It’s hard to imagine how you will feel about someone many years and several children later. Everyone tells you that marriage is hard work, and you can extrapolate that relationships take work and so yes it must be hard. But it is hard for reasons I didn’t anticipate.
Marriage is hard because it forces you to face yourself, regularly. When you’re single, you can afford to ignore some things or not think about your feelings often. No one forces you to face your imperfections or bad behavior. But marriage is like a big mirror staring you down a lot of the time.
And if you have any little resentments building up, you HAVE to be honest with yourself and your spouse about what they are and why they are happening. To be happy, you must do this right when you feel these resentments forming, not when they’ve exploded into full out anger. And then your partner has to be willing to hear those things and work on them with you.
You have peaks where you’ve just had that type of conversation and you are both approaching things the way you’ve just discussed. But then you have valleys where one or both of you have gotten a little lazy, and you hurt each other’s feelings. Then you have to come back together and talk about it all over again.
Now, I’m not trying to make it sound exhausting, but sometimes it IS exhausting. It would be far easier to stick my head in the sand and just ignore everything and go along like it’s all okay. But I know that at some point the façade will break and I’ll reach the straw that breaks the camel’s back. I don’t ever want to get there. I want to be together and happy until we’re old and gray.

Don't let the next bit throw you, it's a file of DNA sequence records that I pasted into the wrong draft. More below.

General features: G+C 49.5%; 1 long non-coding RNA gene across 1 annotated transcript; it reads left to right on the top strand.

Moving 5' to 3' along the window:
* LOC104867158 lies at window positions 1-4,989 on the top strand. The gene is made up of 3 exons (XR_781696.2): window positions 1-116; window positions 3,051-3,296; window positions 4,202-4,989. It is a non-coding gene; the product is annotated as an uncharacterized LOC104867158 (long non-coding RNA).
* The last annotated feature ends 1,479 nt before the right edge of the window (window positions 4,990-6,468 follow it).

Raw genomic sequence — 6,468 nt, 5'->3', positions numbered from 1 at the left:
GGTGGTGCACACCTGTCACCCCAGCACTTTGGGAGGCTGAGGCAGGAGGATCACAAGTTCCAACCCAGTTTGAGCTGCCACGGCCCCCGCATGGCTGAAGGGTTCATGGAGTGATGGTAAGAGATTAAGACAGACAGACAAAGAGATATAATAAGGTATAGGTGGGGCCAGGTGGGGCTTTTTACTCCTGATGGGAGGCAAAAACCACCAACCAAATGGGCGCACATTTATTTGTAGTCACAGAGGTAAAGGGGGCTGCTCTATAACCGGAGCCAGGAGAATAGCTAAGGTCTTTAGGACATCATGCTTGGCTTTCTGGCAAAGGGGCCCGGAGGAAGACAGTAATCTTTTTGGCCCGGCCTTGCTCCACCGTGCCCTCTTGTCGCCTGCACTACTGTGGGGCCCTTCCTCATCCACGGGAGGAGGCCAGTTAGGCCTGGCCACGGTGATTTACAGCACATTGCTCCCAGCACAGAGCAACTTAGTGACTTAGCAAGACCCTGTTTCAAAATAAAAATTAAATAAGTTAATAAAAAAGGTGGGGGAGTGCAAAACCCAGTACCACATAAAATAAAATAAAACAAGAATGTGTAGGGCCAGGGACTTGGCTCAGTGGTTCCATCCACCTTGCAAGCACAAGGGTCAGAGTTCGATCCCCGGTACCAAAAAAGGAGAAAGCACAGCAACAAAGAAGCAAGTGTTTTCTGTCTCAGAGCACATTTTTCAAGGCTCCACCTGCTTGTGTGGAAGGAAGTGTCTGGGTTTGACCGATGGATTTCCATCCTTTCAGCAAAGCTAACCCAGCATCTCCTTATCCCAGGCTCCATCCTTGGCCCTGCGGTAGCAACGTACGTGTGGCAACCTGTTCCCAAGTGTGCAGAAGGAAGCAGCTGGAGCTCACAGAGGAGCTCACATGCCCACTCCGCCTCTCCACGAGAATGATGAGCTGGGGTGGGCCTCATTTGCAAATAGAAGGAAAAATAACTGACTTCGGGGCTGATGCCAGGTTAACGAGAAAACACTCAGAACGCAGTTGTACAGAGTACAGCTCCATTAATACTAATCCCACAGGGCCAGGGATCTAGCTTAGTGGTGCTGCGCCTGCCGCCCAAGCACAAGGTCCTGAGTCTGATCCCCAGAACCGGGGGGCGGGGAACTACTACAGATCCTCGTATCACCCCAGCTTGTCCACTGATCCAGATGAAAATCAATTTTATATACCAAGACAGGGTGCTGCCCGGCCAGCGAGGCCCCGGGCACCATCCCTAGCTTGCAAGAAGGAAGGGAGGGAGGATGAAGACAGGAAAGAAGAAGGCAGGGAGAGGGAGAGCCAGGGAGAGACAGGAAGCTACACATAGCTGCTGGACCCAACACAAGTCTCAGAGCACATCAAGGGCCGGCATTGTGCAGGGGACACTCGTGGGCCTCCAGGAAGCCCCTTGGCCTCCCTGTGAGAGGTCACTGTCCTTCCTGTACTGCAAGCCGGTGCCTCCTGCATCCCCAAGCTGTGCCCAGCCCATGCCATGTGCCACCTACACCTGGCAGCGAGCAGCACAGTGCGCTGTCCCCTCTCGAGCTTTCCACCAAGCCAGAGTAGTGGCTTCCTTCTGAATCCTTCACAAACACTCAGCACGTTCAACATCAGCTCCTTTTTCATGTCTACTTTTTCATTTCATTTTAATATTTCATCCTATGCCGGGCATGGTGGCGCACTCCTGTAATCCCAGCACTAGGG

It’s worth the hard work.
There’s a small trick that has helped us, and it’s very simple. I usually don’t tell anyone this because it’s very private and personal, but I’ve decided to share it anyway inexplicably.
When we were dating, a game started organically one day. I would call him and I would say, “I love you.” And one day he called me and he said, “I love you. HAH! I said it first today!” And I said, “You realize you could win this every single day since you are up at 6am and I’m not, right?!”
And then the game was born. The “I love you first” game. He started calling or texting me first thing every day so he could win, and then it grew into a life of its own.
Each day we try to say, “I love you first today,” before the other person. And then second place is, “I love you sideways 8 all day.” (Sideways 8 is infinite.)
There are few things I want to say about our game. I love that he started it and I love that it just kind of happened. I love that it has grown with its own rules and weirdnesses that we’ve added in over the years. And I truly believe that it has helped us stay together at times.
Sometimes things get really hard, and some days I don’t WANT to say, “I love you first today.” On those days, I let him win, and I always say the second place one. Some days when I don’t want to say it, it helps to hear him say it.
It’s how we start the day. It’s a short reminder every day of our promises to each other, and it’s a quick reminder that we DO love each other very much, even if we’re in a valley at the moment.
And sometimes those valleys have ended sooner BECAUSE of this game. It shifts my heart when I need it to. I’ll wake up and think, “You better love me first today because I damn sure don’t love you first today.” And then he says it, and we play the game, and then I’m in a better mood in spite of myself.
Find a simple game to play each day that helps remind you that you love each other. Don’t force it, but just look for opportunities for a game to grow, or some little daily tradition. It really is the little things that count; this is our little thing. It probably sounds really simple and maybe a little silly, but it does make a huge difference for us.
I hope this inspires you to find the little game that brings you closer together.